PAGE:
NOTES: Here is the tweet of the day coming from our gone but not forgotten beat reporter, Jeff Darlington. "RG3’s 4.41 40 is proportionate to a 346–lb. man running it in 6.84 secs. And Poe (at 346 lbs) just did it in 4.87 secs."
Nick Perry, DE USC: On Monday, DE Nick Perry surely locked up a first round spot in this year’s draft with an amazing Combine performance. At 6’3" 271 lbs. Perry ran the third fastest forty-yard dash (4.64 seconds), had the best vertical jump (38.5 inches) and tied for first in the broad jump (10’4"). Perry is a very good Defensive End; in fact, I have him graded above Andre Branch and Whitney Mercilus. Supposing Miami decides to trade down in the draft, picking Nick Perry would be an excellent move to make (if he’s available).
Melvin Ingram, DE South Carolina: In today’s NFL, Melvin Ingram would be viewed as a prototypical pass rusher. His ability to constantly get to the quarterback, disregarding his size, is phenomenal. Ingram is the most versatile DL player in the draft, his motor is that of a concord, and he has the football knowledge of a long-term vet. Ingram is a guy that can make your team better after his first day at camp, and his numbers at the combine proved it.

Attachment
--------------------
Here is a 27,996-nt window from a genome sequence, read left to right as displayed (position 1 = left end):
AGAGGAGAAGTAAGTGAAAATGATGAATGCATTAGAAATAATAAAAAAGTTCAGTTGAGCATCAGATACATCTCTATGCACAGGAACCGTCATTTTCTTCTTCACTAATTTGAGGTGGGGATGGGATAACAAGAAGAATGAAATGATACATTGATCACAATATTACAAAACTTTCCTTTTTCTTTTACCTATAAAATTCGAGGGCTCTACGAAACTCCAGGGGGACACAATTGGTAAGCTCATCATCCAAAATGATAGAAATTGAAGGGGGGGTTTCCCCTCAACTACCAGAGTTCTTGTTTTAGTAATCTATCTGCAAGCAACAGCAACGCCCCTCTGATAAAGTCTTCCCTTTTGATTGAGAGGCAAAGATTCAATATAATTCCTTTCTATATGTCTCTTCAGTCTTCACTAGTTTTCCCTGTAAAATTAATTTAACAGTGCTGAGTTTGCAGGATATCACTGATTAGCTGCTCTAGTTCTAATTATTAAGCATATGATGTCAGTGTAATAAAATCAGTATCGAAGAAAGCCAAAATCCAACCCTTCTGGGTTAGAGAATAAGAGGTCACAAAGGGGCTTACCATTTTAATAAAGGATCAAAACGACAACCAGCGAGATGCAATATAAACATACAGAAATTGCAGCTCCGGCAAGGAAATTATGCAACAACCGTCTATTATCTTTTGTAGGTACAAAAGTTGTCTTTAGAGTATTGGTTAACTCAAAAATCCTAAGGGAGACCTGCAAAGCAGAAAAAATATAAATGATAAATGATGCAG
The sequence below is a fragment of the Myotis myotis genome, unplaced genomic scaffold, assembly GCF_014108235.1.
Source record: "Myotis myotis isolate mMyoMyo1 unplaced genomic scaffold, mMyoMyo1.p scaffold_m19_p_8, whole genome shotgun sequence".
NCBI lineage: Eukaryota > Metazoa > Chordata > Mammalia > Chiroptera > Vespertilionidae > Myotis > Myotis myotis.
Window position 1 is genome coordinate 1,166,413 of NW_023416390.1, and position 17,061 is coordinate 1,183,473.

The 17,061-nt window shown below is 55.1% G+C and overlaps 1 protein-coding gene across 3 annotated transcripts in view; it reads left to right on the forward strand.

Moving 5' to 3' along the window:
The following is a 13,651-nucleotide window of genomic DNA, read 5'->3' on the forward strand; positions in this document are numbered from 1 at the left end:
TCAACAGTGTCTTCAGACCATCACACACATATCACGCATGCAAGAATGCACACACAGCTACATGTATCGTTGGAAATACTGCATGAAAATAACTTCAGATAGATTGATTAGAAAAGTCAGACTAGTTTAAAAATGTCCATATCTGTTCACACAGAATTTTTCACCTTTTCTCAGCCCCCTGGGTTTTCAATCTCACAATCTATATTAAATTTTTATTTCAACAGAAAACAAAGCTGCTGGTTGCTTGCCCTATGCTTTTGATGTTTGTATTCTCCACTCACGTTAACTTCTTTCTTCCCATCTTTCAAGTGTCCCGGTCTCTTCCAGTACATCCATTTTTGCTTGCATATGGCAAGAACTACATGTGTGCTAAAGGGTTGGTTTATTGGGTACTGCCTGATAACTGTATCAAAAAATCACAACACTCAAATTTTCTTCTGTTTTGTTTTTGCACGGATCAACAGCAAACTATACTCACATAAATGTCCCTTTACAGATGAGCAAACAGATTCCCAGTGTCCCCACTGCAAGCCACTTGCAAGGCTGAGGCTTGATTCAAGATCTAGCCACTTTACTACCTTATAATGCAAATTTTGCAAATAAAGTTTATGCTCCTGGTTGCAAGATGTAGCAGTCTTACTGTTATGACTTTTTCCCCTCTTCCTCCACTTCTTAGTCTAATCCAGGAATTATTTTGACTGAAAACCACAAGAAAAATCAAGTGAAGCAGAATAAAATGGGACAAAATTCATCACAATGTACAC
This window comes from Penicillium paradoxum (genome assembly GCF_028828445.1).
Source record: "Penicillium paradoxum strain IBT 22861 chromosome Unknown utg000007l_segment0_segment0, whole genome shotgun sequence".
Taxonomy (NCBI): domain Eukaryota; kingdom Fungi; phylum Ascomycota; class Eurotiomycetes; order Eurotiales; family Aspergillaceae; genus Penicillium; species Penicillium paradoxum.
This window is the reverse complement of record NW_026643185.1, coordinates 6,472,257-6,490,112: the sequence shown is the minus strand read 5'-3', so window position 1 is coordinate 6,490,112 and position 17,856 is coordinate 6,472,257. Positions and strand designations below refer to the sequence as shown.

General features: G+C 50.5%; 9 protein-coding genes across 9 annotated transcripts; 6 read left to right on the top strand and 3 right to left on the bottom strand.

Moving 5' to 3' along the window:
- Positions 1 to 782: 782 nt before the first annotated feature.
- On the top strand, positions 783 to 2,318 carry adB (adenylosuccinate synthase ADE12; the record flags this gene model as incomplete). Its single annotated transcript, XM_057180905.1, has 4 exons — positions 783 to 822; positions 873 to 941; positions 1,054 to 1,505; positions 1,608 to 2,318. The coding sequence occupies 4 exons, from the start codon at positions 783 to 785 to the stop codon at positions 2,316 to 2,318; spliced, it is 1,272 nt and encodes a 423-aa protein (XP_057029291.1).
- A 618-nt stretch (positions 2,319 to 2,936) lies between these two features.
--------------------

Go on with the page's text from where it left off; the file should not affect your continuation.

Ingram showed off his incredible strength and speed at the combine, running a 4.66-forty and putting up 28 reps on the bench press drill. Ingram improved his chances of being the first Defensive Line player taken in the draft.
NOTES: After seeing what the New York Giants did this season with their amazing front four, coaches and GM’s around the league wish they had a defensive line that powerful on their team. This is Miami’s chance to solidify a powerful force on defense, and drafting Melvin Ingram one of the finishing touches in getting there. Or should it be Quinton Coples? You discuss.
Luke Kuechley, MLB Boston College: For anybody that follows University of Miami football, you know who Luke Kuechley is. The man that had just been injured against NC State the previous week came into Miami and only managed to get 9 tackles (his lowest output of the season) and a 45-yard interception returned for a touchdown. Yes, he is explosive. If a man can have 15 tackles or more in seven games, you know he has something extraordinary.